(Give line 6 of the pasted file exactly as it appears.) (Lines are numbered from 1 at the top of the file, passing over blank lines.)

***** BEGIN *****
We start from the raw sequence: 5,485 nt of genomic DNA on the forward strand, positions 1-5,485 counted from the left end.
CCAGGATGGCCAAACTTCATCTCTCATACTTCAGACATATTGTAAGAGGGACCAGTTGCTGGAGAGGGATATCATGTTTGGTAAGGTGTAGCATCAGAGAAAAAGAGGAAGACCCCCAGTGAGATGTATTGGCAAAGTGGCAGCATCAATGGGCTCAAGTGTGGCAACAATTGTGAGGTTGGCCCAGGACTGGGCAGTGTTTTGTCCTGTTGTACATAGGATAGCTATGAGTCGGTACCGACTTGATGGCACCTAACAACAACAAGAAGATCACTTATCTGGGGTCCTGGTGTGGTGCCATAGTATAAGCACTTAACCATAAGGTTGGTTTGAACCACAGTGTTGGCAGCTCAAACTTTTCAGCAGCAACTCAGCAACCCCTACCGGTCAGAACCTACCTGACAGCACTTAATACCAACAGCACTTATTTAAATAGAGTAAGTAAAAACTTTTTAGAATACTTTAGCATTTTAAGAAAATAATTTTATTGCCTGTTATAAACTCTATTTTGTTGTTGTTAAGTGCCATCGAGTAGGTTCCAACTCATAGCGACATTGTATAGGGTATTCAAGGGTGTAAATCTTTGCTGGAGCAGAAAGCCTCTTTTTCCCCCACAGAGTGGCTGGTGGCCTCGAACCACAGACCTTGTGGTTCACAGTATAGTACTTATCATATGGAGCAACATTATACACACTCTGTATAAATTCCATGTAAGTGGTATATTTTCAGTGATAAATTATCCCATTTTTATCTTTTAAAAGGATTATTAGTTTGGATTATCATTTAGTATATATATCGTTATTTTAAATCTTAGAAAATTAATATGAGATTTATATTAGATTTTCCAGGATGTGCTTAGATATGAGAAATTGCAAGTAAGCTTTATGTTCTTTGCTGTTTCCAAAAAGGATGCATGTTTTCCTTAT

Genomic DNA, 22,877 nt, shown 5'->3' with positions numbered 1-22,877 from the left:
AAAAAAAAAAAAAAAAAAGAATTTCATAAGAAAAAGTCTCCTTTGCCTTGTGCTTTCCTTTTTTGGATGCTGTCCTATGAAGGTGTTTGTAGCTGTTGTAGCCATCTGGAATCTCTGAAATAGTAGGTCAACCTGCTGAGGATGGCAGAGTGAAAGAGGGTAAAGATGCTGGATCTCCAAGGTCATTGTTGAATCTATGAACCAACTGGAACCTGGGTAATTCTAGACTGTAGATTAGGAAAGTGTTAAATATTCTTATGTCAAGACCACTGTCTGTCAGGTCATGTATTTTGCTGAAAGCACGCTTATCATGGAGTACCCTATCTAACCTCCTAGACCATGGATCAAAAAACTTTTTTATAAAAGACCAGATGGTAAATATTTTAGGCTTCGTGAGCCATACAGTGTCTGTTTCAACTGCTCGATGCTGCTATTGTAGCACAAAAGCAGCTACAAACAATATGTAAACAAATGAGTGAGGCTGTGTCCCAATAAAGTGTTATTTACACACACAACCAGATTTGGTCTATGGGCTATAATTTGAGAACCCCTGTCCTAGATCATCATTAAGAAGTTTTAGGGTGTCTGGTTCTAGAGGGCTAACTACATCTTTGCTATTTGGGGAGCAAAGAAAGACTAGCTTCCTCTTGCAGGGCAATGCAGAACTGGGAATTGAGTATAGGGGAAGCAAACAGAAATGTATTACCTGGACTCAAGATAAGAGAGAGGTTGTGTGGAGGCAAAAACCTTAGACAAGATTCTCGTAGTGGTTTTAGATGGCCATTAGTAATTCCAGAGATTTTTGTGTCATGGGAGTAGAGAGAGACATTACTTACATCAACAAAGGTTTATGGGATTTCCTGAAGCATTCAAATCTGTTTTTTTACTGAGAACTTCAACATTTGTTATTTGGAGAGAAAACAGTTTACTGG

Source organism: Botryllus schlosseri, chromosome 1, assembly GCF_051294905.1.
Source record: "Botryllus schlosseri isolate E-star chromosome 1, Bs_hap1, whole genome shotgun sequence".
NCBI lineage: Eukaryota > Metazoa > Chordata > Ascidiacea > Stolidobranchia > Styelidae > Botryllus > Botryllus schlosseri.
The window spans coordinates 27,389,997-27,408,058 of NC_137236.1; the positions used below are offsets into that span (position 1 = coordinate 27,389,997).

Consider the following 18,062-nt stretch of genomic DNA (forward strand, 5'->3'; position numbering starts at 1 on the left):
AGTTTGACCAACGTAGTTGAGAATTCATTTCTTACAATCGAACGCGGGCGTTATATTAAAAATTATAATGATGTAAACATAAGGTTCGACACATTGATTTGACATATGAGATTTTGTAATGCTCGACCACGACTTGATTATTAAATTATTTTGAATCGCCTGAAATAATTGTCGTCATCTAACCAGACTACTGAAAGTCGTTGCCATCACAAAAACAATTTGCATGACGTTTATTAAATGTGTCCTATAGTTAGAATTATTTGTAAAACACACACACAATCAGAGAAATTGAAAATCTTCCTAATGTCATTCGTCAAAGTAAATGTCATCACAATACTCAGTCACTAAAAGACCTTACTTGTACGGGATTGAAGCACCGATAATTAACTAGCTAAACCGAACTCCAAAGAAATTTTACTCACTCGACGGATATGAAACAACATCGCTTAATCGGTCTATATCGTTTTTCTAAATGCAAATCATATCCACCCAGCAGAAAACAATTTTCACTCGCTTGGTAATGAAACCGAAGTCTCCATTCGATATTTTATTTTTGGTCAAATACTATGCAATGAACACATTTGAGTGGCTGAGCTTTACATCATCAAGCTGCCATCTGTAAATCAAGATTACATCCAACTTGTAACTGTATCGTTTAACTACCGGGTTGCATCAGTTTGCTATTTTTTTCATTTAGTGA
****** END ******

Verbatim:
Source record: "Botryllus schlosseri isolate E-star chromosome 1, Bs_hap1, whole genome shotgun sequence".